I think also of that great and instinctive sense of community solidarity that came to the fore during the recent flooding in many parts of the country.  In my work as President I am inspired every day by the magnificent volunteers working at every level of our society to help those in need and to improve their community, their country or their world. This is Ireland at its best.

Níl aon dabht ach go bhfuil an toil ann dul i mbun gníomhaíochta, caidreamh a dhéanamh agus an tsochaí a athrú ó bhonn. Is acmhainn í nach féidir a chloí.  Ní mór anois tairbhe a bhaint as an acmhainn sin, í a chur i bhfeidhm agus i ngníomh i dtreo is go ndéanfar ní hamháin ár sochaí a athshamhlú ach í a athrú ó bhonn. 

[There can be no doubt that a will to act, to engage, and to transform society exists. It is an inextinguishable resource. What must come next is the harnessing of that resource, its translation into deeds and actions that will promote not just the re-imagining, but the transformation of our society.]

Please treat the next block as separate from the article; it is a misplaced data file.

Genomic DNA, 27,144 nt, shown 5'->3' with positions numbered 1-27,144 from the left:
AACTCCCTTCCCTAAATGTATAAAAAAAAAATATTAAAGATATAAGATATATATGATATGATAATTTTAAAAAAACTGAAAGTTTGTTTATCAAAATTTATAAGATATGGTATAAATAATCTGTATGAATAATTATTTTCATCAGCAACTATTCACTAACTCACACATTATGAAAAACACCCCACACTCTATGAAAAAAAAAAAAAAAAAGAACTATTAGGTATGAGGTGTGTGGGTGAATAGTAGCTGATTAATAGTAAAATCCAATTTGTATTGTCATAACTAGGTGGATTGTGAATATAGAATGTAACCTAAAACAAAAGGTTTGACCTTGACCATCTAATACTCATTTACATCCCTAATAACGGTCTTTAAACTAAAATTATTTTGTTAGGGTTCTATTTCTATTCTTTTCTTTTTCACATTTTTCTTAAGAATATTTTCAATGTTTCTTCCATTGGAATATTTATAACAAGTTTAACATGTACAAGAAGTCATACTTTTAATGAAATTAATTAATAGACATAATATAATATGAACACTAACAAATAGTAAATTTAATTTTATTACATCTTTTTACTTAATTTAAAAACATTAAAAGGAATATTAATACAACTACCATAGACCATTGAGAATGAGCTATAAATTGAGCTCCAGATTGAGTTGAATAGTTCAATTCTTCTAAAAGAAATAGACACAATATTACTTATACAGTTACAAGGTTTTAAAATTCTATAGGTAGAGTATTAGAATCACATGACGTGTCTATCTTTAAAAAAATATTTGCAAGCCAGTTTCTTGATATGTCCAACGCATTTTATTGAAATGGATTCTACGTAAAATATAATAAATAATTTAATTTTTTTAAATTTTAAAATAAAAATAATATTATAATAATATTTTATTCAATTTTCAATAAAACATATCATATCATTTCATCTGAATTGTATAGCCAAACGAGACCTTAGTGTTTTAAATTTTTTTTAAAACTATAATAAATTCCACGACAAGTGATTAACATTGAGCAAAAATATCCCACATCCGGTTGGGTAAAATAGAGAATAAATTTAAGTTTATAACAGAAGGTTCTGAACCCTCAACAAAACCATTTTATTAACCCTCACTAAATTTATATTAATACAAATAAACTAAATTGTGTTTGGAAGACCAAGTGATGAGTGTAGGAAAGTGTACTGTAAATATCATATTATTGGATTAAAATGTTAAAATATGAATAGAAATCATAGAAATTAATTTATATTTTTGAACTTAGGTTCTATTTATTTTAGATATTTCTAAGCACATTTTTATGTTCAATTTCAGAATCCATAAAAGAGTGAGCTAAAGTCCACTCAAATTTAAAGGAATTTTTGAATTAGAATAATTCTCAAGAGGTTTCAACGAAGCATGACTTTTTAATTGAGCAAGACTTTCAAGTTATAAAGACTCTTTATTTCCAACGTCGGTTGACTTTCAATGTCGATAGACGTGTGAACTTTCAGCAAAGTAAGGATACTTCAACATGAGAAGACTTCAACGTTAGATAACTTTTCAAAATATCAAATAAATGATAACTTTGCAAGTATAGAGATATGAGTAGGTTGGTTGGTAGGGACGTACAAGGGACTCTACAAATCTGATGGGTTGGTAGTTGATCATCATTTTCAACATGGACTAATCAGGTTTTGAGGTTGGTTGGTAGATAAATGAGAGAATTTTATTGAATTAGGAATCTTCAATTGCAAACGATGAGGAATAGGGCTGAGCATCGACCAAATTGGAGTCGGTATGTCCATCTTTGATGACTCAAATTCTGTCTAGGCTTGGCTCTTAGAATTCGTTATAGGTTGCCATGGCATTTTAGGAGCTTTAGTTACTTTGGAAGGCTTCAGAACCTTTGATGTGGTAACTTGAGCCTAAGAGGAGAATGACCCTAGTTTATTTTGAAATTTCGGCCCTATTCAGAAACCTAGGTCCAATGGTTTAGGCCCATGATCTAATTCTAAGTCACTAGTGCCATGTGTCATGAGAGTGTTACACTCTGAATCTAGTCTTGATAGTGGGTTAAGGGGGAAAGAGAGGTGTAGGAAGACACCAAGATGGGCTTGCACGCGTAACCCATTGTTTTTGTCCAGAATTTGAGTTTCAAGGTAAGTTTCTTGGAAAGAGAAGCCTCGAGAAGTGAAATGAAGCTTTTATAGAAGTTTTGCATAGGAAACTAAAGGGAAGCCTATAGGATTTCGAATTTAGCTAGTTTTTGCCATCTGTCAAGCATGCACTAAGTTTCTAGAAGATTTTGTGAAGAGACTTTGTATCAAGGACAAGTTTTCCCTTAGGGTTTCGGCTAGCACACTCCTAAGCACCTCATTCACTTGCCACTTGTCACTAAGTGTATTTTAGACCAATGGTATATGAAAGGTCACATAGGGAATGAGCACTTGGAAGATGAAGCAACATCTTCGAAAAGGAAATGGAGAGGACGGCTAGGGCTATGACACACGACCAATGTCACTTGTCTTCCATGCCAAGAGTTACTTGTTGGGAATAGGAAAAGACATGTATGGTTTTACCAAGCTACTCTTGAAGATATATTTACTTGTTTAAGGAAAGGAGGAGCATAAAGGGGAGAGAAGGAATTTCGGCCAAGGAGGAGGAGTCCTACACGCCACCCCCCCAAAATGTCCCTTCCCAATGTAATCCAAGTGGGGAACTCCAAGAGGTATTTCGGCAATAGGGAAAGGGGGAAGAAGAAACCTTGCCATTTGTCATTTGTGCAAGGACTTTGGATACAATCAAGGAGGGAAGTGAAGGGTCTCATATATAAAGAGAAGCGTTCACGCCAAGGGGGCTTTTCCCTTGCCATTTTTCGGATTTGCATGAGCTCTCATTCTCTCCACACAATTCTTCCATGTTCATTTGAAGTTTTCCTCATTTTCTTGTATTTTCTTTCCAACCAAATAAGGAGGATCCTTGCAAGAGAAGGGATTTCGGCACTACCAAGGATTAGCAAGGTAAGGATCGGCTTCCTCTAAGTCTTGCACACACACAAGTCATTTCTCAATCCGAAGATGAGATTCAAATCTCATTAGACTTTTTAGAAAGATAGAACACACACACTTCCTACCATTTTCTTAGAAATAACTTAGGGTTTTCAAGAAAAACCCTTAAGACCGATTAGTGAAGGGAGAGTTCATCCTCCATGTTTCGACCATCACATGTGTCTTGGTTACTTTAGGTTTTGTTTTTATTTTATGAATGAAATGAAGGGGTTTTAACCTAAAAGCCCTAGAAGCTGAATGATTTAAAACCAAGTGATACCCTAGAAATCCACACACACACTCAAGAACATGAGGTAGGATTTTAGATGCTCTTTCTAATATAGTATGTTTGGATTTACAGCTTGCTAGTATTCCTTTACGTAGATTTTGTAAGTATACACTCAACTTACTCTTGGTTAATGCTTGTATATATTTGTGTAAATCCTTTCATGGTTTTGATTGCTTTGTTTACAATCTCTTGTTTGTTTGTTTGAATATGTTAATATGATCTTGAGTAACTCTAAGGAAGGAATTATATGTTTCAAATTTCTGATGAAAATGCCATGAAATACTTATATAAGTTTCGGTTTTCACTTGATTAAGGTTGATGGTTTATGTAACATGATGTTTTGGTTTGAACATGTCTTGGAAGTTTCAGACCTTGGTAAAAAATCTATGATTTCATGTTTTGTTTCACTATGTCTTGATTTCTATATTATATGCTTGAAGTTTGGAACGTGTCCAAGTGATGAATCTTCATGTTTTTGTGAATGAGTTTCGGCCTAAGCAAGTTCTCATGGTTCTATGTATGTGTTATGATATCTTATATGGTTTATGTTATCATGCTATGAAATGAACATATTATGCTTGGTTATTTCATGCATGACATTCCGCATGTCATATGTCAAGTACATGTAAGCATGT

Later this year, I will be launching a third and final special Initiative of my Presidency which will introduce themes aimed at how this might be accomplished both at a practical level, and at the level of consciousness and policy.

So today, as we launch the report ‘On the Importance of Ethics’, we must resolve that we will take real action to not just close a chapter on that which was not the best version of ourselves; but begin a new one, choosing to create opportunities that will invite citizens to what is a real Republic; a Republic founded on true freedom, inclusion and equality, a Republic in which we can all be participatory and proud citizens.

Thank you very much.

Go raibh míle maith agaibh go léir.